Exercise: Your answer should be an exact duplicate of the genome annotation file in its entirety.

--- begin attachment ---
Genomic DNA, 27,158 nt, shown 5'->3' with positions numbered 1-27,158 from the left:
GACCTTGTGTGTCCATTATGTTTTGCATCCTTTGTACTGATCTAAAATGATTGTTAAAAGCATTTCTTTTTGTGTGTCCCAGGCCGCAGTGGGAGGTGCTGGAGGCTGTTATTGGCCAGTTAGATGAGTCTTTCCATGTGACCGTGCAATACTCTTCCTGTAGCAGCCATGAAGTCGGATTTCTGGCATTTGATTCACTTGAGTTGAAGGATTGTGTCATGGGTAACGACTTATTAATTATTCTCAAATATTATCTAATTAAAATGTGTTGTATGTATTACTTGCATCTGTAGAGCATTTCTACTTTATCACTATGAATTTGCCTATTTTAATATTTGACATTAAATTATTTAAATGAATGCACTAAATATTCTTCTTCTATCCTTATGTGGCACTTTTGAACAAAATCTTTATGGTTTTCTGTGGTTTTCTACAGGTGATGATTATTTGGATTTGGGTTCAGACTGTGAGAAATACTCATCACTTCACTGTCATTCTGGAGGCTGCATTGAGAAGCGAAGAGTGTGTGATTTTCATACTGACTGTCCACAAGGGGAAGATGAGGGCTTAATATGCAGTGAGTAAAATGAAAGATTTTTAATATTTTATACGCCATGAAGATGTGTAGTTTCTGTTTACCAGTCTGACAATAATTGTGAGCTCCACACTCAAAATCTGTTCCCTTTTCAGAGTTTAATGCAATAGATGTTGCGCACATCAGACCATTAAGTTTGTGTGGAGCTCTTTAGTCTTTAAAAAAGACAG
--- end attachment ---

Genomic DNA, 27,158 nt, shown 5'->3' with positions numbered 1-27,158 from the left:
GACCTTGTGTGTCCATTATGTTTTGCATCCTTTGTACTGATCTAAAATGATTGTTAAAAGCATTTCTTTTTGTGTGTCCCAGGCCGCAGTGGGAGGTGCTGGAGGCTGTTATTGGCCAGTTAGATGAGTCTTTCCATGTGACCGTGCAATACTCTTCCTGTAGCAGCCATGAAGTCGGATTTCTGGCATTTGATTCACTTGAGTTGAAGGATTGTGTCATGGGTAACGACTTATTAATTATTCTCAAATATTATCTAATTAAAATGTGTTGTATGTATTACTTGCATCTGTAGAGCATTTCTACTTTATCACTATGAATTTGCCTATTTTAATATTTGACATTAAATTATTTAAATGAATGCACTAAATATTCTTCTTCTATCCTTATGTGGCACTTTTGAACAAAATCTTTATGGTTTTCTGTGGTTTTCTACAGGTGATGATTATTTGGATTTGGGTTCAGACTGTGAGAAATACTCATCACTTCACTGTCATTCTGGAGGCTGCATTGAGAAGCGAAGAGTGTGTGATTTTCATACTGACTGTCCACAAGGGGAAGATGAGGGCTTAATATGCAGTGAGTAAAATGAAAGATTTTTAATATTTTATACGCCATGAAGATGTGTAGTTTCTGTTTACCAGTCTGACAATAATTGTGAGCTCCACACTCAAAATCTGTTCCCTTTTCAGAGTTTAATGCAATAGATGTTGCGCACATCAGACCATTAAGTTTGTGTGGAGCTCTTTAGTCTTTAAAAAAGACAG